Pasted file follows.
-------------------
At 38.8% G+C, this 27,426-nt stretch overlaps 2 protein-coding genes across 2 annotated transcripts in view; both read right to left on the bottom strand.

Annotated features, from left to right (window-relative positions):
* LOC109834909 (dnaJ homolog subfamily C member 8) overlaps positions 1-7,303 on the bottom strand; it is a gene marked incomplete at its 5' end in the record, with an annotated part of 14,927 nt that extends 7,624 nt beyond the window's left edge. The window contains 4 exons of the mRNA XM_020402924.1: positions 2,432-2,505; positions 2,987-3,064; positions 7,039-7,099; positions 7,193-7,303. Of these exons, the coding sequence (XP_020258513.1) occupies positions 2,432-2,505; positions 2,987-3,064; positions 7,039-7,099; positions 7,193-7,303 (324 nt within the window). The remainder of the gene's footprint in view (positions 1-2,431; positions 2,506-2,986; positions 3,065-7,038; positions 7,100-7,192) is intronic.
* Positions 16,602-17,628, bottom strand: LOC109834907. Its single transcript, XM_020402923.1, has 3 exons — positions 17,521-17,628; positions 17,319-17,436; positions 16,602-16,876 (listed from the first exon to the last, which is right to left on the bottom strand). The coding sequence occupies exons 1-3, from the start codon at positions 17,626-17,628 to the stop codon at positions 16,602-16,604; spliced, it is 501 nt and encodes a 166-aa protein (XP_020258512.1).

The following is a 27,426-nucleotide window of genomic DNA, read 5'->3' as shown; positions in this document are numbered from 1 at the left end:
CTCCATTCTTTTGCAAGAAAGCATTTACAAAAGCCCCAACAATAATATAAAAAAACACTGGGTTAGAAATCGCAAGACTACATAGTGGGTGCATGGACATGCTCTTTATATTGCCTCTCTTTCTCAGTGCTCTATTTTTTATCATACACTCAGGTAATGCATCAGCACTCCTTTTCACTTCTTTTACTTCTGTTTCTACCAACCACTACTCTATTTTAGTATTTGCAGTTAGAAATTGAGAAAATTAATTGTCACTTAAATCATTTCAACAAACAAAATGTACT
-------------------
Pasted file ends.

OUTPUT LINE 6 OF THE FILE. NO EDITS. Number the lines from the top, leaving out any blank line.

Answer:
CTCCATTCTTTTGCAAGAAAGCATTTACAAAAGCCCCAACAATAATATAAAAAAACACTGGGTTAGAAATCGCAAGACTACATAGTGGGTGCATGGACATGCTCTTTATATTGCCTCTCTTTCTCAGTGCTCTATTTTTTATCATACACTCAGGTAATGCATCAGCACTCCTTTTCACTTCTTTTACTTCTGTTTCTACCAACCACTACTCTATTTTAGTATTTGCAGTTAGAAATTGAGAAAATTAATTGTCACTTAAATCATTTCAACAAACAAAATGTACT